TOYS, TRICKS, & TEASERS
By Donald Simanek
Golden Star Origami
The five-pointed “golden star” is widely used around the world in flags,
heraldry, coats of arms, and other decorations. It’s been used in American
flags of many designs from the earliest days of our republic.
Historical legend tells us that seamstress Betsy
Ross was visited in 1776 by George Washington,
Robert Morris, and George Ross, who asked her to
make an American flag conforming to a resolution
of the Continental Congress.
Washington’s design had 13 alternating stripes
of white and red, and 13 six-pointed stars on a field
of blue. Betsy suggested five-pointed stars instead.
When someone wondered whether five-pointed
stars would be more difficult to make, Betsy showed
how fabric could be cleverly folded to allow a five-pointed star to be made with just one cut of the
It’s a pretty story, but like many fables of our early
history, it’s probably a myth. Contemporary documentation of it is totally lacking. Betsy’s grandson
first related the story in 1870, nearly a century after
the fact, admitting that he had no confirmation other
than stories passed down in the family.
The story quickly proliferated, being published in
Harper’s New Monthly Magazine in 1873, finding its
way into other publications and even into textbooks,
persisting even now. And the Betsy Ross House in
Philadelphia is the second-most-visited historic site
there, but there’s no hard evidence that she ever
lived in it.
We’ll leave historians to sort all that out. You can
find out more about the flag myth at makezine.com/
go/flag. What catches my interest is the method
of folding cloth to obtain a five-pointed star with a
single scissors cut. It’s the one believable detail in
this story. Creating five-fold symmetric figures is
a challenge in Euclidean geometry, and with paper
folding, too. But a method is well known to quilters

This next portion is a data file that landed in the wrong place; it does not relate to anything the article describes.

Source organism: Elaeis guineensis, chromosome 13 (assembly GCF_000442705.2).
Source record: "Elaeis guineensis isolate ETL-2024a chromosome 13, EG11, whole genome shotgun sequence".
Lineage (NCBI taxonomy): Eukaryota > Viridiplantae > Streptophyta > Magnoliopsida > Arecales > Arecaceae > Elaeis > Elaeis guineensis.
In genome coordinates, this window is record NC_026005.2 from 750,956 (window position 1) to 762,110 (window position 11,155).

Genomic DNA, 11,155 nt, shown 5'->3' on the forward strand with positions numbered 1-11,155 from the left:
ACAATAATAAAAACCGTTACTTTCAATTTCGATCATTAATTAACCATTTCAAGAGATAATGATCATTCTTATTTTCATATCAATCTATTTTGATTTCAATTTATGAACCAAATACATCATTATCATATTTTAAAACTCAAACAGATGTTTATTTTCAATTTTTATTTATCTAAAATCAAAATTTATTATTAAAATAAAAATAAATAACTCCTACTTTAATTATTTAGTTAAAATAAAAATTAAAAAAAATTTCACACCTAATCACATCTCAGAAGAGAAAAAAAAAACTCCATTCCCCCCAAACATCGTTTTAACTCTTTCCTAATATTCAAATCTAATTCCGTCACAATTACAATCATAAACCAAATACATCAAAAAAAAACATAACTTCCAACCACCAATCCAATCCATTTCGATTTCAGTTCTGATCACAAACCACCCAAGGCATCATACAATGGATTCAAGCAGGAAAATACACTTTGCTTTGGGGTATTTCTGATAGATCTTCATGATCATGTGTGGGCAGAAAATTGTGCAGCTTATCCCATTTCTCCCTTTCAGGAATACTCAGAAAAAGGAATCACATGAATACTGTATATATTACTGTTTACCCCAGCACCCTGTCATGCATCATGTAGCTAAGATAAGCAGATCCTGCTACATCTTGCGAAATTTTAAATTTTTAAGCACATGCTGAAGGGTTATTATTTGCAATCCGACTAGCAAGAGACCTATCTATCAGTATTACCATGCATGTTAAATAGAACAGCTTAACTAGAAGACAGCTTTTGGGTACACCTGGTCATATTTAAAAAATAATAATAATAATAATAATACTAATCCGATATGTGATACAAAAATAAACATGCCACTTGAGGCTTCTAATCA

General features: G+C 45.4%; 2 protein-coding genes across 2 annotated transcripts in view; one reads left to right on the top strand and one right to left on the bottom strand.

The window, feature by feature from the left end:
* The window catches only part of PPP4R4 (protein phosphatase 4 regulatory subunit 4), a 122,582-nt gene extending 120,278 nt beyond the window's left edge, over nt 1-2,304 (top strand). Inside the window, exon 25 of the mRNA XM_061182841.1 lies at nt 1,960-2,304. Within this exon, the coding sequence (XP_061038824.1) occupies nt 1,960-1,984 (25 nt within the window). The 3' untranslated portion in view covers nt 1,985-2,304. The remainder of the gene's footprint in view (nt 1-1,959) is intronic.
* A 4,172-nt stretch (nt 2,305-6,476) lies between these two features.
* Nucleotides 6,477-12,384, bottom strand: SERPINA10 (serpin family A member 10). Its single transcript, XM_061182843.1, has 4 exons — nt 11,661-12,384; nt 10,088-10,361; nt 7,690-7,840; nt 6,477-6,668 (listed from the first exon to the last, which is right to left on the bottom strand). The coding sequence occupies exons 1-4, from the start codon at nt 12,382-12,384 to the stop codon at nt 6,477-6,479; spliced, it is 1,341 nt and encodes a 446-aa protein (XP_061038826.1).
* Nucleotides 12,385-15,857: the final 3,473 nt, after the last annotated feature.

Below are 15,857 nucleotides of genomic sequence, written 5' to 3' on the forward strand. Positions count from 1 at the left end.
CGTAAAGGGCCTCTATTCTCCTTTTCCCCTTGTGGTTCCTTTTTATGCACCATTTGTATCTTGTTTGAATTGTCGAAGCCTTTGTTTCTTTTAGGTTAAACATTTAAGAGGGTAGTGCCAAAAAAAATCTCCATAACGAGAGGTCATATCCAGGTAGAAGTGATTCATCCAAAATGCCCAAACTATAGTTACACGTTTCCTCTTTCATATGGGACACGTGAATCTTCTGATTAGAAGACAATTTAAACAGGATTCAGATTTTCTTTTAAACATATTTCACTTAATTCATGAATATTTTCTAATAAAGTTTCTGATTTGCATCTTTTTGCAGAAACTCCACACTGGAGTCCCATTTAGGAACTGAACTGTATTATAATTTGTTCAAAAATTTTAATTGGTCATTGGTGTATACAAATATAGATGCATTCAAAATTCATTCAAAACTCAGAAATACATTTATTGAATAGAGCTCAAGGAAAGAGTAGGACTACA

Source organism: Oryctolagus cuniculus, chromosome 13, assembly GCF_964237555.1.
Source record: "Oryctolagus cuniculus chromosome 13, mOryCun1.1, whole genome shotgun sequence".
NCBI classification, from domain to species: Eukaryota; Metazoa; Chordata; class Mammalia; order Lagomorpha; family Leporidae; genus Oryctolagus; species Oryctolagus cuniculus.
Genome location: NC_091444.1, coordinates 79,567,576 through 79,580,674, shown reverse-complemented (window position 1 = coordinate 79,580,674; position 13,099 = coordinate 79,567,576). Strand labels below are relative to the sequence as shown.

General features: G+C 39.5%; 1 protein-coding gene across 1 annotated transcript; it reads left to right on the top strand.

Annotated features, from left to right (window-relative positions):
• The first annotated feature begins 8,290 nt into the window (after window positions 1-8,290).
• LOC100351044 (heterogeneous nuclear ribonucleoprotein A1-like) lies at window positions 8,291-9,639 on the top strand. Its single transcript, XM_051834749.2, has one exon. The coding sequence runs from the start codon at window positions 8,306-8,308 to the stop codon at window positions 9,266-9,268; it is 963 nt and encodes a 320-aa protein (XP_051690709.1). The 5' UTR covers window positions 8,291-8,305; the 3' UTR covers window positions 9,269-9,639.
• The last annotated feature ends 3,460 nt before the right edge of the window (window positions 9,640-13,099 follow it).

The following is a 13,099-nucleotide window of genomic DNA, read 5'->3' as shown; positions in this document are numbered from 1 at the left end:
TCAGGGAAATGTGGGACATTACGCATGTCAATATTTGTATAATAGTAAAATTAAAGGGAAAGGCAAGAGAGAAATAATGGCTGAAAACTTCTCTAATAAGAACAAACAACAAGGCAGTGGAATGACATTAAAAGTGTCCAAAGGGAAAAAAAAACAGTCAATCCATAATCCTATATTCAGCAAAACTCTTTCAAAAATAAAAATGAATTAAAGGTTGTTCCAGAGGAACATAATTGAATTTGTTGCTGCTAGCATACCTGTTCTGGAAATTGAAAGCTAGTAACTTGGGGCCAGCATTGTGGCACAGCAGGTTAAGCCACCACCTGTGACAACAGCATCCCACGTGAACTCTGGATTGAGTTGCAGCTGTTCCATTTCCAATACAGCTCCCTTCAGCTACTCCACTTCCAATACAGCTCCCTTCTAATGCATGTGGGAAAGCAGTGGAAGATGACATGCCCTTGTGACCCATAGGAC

and seamstresses and was surely known to flag
makers of colonial times and earlier.
Here are the instructions to make a star template
using a sheet of thin 8½"× 11" paper:
; Mark the upper right corner “A” so you won’t
lose track of it. Mark the upper left corner “B.”
; Bring corner B over to point C, just at the midpoint of the right edge of the paper, on the crease
you made earlier. The left portion of the top edge
of the paper folds over, making an angle along the
solid line to point C. This angle is the foundation of
the construction (Figure B).
The angle is approximately 35.85584°. This is
smaller than 36°— one tenth of a full circle — but
very close to what we need to define the polygon
vertices that are the basis of a five-pointed star.
This is an approximate construction, not a strictly
Euclidean construction. (Euclidian constructions
don’t use measuring tools. This construction starts
with a measured rectangle of paper.)
; Fold the paper in half, to 8½"× 5½", with the
fold at the top. Then fold the paper in half again to
make a temporary crease to locate point C at the
midpoint of the right edge. This crease is shown
as a dotted line in Figure A.
; Fold the lower left edge up to lie along the
slanted fold that passes through point C (Figure C).
; Grabbing hold of point A, fold the paper backward
along the diagonal so that all edges coincide. This
will make an angle of approximately 36° (Figure D).
; Now turn the whole thing over. Notice that there’s
a right triangle on the top of the folded stack of
paper. Draw a line — starting about 1/3 of the way in
along the long (top) side — to the lower corner of the
triangle (Figure E). Use suitably heavy scissors to cut
the whole stack along the line and unfold the paper.
164 Make: Volume 19